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I have seen a bunch of comments and some diaries here today criticizing our new Attorney General, Eric Holder, on the grounds that he spent some time at Covington & Burling, one of our nation’s top law firms.

The buzz of the criticism seems to be that it was somehow evil of Mr. Holder to have worked for a big, corporate law firm.  As one commentator noted:

Do we really want the guy who defends Jeff Skilling (i.e., white collar defense) as attorney general?

To set the record straight, Mr. Holder never represented Jeff Skilling.  That representation was done by Daniel Petrocelli, a partner in the wonderful firm of O’Melveny & Myers (another of our nation‘s best law firms), who also successfully represented the family of Ron Goldman in their suit against O.J. Simpson.

But all of this is beside the point.

I am angry about the bashing of corporate law firms tonight because (a) I spent a part of my career at one, (b) no lawyers should ever be bashed for the clients they represent and (c) if it were not for big corporate law firms, a lot of the justice that is still meted out in this country (to the extent it is meted out at all) would never have gotten done without them.

A bit of background.  I graduated at the top of my class from a fancy New England private liberal arts college.  I went to work for a newspaper.  A few years later, I decided I wanted to go to law school (OK, I was pushed to this decision by my feminist Mom who said that I had to go to law school, business school or medical school -- my pick -- and that she would pay for it from her teaching salary because she believed all women should have a professional degree so that they could support themselves; thank you, again, Mom).  I was lucky enough to get into the University of Virginia, and I graduated some 20 years ago.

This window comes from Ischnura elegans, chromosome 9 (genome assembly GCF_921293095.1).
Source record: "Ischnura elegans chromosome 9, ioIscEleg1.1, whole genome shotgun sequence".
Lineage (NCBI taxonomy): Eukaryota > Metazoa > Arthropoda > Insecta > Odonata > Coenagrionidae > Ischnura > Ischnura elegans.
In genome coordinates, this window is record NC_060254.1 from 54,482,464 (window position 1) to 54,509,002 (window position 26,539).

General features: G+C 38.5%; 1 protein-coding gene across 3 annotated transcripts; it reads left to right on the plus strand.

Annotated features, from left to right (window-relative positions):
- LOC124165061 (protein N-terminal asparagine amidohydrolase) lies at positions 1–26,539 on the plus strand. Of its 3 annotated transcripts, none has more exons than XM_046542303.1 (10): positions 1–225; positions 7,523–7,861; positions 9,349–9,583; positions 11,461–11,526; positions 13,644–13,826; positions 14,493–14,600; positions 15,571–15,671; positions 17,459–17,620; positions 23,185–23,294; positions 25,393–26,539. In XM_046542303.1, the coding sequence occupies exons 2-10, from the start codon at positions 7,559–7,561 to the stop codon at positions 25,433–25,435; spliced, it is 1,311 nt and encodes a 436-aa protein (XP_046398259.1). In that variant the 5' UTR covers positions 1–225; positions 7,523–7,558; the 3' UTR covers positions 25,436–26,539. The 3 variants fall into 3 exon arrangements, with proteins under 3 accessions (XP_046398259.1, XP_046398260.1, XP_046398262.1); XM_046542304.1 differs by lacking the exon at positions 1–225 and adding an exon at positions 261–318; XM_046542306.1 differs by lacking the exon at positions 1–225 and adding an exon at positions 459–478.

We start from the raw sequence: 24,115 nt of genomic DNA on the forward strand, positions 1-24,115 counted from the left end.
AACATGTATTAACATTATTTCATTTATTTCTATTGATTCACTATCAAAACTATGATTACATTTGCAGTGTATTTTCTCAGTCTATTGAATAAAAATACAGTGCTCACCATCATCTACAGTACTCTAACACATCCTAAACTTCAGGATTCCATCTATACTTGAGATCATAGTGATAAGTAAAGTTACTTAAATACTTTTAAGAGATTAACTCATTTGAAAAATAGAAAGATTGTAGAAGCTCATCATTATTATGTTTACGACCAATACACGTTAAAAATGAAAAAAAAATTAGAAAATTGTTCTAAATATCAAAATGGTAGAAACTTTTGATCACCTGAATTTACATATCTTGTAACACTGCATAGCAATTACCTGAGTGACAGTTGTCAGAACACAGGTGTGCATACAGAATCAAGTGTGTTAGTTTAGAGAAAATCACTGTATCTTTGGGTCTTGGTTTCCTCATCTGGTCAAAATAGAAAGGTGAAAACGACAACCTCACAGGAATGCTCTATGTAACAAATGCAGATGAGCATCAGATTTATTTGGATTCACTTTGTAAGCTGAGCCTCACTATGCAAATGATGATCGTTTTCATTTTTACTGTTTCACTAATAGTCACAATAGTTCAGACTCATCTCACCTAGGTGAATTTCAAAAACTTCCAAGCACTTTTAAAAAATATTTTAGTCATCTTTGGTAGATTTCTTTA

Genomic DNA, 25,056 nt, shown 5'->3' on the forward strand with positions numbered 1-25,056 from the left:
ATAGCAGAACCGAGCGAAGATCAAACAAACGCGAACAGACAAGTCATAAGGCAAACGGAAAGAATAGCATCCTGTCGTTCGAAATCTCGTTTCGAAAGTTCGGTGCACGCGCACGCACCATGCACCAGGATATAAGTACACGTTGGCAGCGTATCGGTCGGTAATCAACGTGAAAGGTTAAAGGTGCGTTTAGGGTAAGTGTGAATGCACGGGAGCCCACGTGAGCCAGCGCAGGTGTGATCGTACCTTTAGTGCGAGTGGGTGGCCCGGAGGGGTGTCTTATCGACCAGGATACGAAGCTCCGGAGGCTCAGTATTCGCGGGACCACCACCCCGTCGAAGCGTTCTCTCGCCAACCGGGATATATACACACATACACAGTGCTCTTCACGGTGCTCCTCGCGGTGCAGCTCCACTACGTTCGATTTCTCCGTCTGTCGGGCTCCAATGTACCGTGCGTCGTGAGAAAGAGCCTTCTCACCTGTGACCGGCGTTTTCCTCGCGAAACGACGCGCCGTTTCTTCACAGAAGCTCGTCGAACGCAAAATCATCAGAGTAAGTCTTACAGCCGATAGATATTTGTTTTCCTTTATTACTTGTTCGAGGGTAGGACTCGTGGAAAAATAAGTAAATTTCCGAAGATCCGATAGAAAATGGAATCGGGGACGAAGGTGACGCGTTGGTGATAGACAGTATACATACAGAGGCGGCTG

Then I got a great job at a fancy law firm in Washington, D.C.  And this is what I know.

My D.C. law firm, like many big, fancy D.C. law firms, believed in social justice and doing the right thing.  Its partners believed in doing right.  

The very first case to which I was assigned was an amicus brief (friend of the court) on behalf of Soldier of Fortune magazine.  Do I like Soldier of Fortune magazine?  Are you kidding?  My mailman used to laugh because, as he said, I was his only route-delivery who got Mother Jones, The Nation, The New Yorker and (because they had sent it to me as a thank you) Soldier of Fortune.  But did they deserve representation?  Oh, yes.

The case was brought by the family of a murder victim.  The murderer had been "solicited" (so they said) by an "ad" in Soldier of Fortune.  They were suing for wrongful death, and the damages they were seeking were in excess of the total worth of the magazine.

Here was the rub: Had they been successful, all print publications would have been responsible for all consequences of any classified advertisement they ran, however innocuous.  The result would have meant serious economic harm, if not bankruptcy, for many publications.